“Data on a total of 83…patients [was] analyzed. And? “There was no difference in…survival between patients [getting]…shark cartilage…versus [those getting] placebo”—nor any “suggestion of improvement in quality of life.” And, there was evidently a prostate cancer study, too. Only five patients were even able to complete the study, and, in all five, their cancers continued to progress unabated. So: “Unfortunately, the claims for the benefits of shark cartilage are completely unsubstantiated by any objective data from controlled clinical trials.”

Not so fast, said supplement manufacturers. Maybe these crude commercial shark cartilage powders just don’t have high enough levels of whatever active components there may be. So, cancer patients should instead be taking shark cartilage extract pills. So, the National Cancer Institute said fine, we’ll test that too, just to make absolutely sure. And so, they funded a randomized, double-blinded, placebo-controlled trial to put it to the test.

Unlike the other shark cartilage dietary supplement studies, they used the purified extract, and “the study outcome [was] unambiguous.” It failed. The shark cartilage group lived 14 months, and the placebo group lived 15 months. So, no significant difference in survival or time to progression or tumor response rate. So, “[t]hese clinical studies [suggest] shark cartilage is not just [an] unproven…cancer remedy, [but actually a] well disproven [one].” Yet, “[d]espite [the] overwhelming evidence to the contrary, such claims persisted. For example, the huckster who started it all wrote a sequel, Sharks Still Don’t Get Cancer. Perhaps “[t]he only cure for this myth is to spread the rumor that cartilage from the noses of [such] quacks [fights cancer too].”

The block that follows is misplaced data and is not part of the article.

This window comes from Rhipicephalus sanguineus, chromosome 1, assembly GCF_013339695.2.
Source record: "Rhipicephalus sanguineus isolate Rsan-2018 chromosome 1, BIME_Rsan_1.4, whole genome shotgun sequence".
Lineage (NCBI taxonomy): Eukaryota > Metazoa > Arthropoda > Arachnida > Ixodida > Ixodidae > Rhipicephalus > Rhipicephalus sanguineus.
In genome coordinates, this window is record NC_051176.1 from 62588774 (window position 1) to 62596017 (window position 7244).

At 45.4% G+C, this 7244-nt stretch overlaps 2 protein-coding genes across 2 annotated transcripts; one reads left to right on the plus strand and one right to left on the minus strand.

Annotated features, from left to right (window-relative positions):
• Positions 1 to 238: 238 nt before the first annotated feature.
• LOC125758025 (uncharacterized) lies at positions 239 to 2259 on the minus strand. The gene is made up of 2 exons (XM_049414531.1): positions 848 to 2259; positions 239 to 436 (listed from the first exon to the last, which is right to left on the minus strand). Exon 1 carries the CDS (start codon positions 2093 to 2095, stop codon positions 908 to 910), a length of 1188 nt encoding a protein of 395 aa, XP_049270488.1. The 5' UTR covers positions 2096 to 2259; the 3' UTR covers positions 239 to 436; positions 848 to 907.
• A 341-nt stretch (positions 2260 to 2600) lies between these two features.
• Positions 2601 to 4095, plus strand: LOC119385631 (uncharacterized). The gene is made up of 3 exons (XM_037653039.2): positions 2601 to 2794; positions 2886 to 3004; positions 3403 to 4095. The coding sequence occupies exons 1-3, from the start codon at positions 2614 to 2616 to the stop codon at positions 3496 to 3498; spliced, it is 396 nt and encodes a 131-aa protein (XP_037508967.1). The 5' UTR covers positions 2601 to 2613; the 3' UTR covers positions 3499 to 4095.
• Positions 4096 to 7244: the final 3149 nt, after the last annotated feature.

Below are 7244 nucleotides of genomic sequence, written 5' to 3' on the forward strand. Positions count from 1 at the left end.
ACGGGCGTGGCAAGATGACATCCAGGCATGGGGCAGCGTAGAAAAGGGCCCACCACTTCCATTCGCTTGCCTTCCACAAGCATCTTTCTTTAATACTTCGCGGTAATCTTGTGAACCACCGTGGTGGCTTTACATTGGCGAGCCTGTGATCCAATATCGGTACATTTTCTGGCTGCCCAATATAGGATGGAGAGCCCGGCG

Anyway, if you really wanted to eat angiogenesis inhibitors, why sit down to a bowl of cartilage powder, when you could just eat an apple, or drink green tea, or turmeric, or pomegranate berries and nuts, soybeans, flax seeds, or broccoli—all of which have been shown to have anti-angiogenic effects.

Please consider volunteering to help out on the site.

Image credit: David Clode via Unsplash. Image has been modified.

Motion graphics by Avocado Video.

Below is an approximation of this video’s audio content. To see any graphs, charts, graphics, images, and quotes to which Dr. Greger may be referring, watch the above video.

When it comes to marketing “unproven cancer treatments,” “the Internet has become the Wild West. Fraudsters are…able…to take advantage of people” like never before. “Cancer Patients Find Quackery on The Web”, bemoaned the National Cancer Institute. Did you know there were “[m]ore than 200,000 documents about cancer…on the…Web”? What? When was this published? Oh, 1996. That’s just a few years after the web was born. Not to worry, though, said the author of Dr. Linden’s Guide to Online Medicine, “it takes a lot of time and money to maintain a Web page.” So, don’t worry, “the mass of information on the Internet will dwindle during the next few years as the Internet matures.”

Riiiiight. Yes, dwindling from 200,000 down to a mere, you know, nearly a quarter of a billion. And, one of the most commonly recommended quote-unquote “alternative cancer cures” on popular websites is shark cartilage.